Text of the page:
Findings from 2021's comprehensive study of UK drivers' views

Smart motorways and driver safety

Introduction


Changes to the UK’s motorway network over recent years are causing increasing levels of disquiet among Britain’s drivers, the 2021 Report on Motoring has found.

Specifically, the introduction of ‘all lane running’ smart motorways – which sees the hard shoulder permanently converted into a running lane – has prompted a dramatic rise in safety concerns, to the extent that a clear majority of drivers now believe this policy should be reversed.

But campaigners have highlighted the potential dangers of motorways which have no hard shoulder for vehicles which break down or which are involved in collisions. In 2020, the Department for Transport announced a £700m safety plan following reports that 44 people had died on smart motorways since 2016. Work is continuing on new all lane running projects on the M1, M6 and M4 – but the Government clearly faces a significant challenge to convince drivers that such motorways are fit for purpose and safe to use.

What is all lane running?

All lane running motorways, which feature refuge areas no further than 1.6 miles (2.5km) apart with variable speed limits, speed cameras and variable message signs, are found across England on sections of the M25 as well as on the M3, M5, M6 and on stretches of the M1 with several other schemes currently under construction.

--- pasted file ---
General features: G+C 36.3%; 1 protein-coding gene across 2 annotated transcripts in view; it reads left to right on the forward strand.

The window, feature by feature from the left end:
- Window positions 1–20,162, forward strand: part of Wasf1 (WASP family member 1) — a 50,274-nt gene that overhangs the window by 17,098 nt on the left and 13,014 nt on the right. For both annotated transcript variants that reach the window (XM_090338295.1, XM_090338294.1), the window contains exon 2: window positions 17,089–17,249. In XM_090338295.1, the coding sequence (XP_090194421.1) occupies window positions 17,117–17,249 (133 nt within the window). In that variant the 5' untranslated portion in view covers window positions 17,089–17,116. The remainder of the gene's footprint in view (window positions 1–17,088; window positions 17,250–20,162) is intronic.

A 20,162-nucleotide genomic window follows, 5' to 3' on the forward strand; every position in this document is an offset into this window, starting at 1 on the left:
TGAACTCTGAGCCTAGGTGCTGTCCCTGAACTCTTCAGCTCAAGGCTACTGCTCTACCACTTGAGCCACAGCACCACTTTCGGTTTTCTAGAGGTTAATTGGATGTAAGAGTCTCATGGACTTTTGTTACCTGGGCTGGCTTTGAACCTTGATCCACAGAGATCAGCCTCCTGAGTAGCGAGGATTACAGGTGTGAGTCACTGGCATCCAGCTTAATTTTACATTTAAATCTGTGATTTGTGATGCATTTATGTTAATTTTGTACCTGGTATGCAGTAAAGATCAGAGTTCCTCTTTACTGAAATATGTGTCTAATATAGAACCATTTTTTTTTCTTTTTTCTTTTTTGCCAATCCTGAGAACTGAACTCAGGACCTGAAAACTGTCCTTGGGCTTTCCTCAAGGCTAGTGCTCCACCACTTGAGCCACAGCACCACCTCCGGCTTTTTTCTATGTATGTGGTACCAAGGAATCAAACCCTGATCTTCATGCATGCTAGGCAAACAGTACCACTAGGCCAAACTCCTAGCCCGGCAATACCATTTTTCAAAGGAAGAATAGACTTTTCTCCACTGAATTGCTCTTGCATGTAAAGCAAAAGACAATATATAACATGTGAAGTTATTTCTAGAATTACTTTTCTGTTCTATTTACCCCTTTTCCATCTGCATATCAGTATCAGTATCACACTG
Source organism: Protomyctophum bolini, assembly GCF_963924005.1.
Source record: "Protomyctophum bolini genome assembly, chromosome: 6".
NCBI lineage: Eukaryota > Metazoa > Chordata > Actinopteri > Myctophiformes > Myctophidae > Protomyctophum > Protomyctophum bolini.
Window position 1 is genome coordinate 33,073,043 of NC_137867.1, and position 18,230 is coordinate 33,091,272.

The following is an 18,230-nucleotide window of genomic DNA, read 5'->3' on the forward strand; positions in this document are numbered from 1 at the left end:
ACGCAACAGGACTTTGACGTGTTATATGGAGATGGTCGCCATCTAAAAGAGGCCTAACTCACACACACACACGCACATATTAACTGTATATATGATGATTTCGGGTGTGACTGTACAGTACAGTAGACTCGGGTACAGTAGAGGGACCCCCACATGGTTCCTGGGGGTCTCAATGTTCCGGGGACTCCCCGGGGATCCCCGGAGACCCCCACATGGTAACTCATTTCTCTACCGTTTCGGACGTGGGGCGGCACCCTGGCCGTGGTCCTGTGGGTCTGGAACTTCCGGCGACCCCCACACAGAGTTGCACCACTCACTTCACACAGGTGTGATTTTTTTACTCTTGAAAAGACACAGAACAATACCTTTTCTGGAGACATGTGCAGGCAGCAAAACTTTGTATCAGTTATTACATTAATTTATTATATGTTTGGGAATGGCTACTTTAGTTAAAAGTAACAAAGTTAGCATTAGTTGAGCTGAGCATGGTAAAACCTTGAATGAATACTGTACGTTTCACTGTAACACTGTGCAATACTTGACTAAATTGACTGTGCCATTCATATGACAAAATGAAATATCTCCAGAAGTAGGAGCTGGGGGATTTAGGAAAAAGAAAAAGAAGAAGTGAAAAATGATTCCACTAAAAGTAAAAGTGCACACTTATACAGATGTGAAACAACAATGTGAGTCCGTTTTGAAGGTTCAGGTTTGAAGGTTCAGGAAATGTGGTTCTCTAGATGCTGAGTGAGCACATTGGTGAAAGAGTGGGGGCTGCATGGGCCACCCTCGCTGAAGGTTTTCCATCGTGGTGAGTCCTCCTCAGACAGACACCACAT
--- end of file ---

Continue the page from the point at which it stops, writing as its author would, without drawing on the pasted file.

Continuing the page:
Like other forms of smart motorway, these roads have been designed to increase capacity and reduce congestion on busy parts of the network without the need to build extra lanes, which in turn reduces time and cost compared to traditional widening. Find out more about smart motorways.

A growing concern


This year’s Report indicates a sharp increase in safety concerns about smart motorways: 24% of drivers say this is one of their top motoring concerns, up from 16% in 2020 when this was first listed as an option. Smart motorway safety is a particular worry for older drivers: in the over-65 age group, 44% cite this as a top concern this year.

When looking at all lane running smart motorways specifically, most drivers (58%) say they have driven on a smart motorway of this type. But worryingly more than half of drivers of all ages (54%) who have experience of using them say they feel unsafe, with only 43% saying they feel safe.

The Report also asked drivers who had not driven on an all lane running stretch of road for their views on using a motorway that had no hard shoulder and with refuge points situated up to 1.6 miles apart: again, a majority (54%) said they thought they would feel unsafe based on the description given.

Fears over smart motorway safety correlate strongly with age. Three-quarters (76%) of drivers aged over 65 who have driven on an all lane running stretch of motorway say it made them feel unsafe. Indeed, most of this group (40% of the total) said they felt ‘very unsafe’. Among drivers aged between 45 and 54, nearly two-thirds (64%) felt unsafe on all lane running smart motorways, with the proportion falling to 39% of those aged 25 to 44 and to just 25% of the under-25s.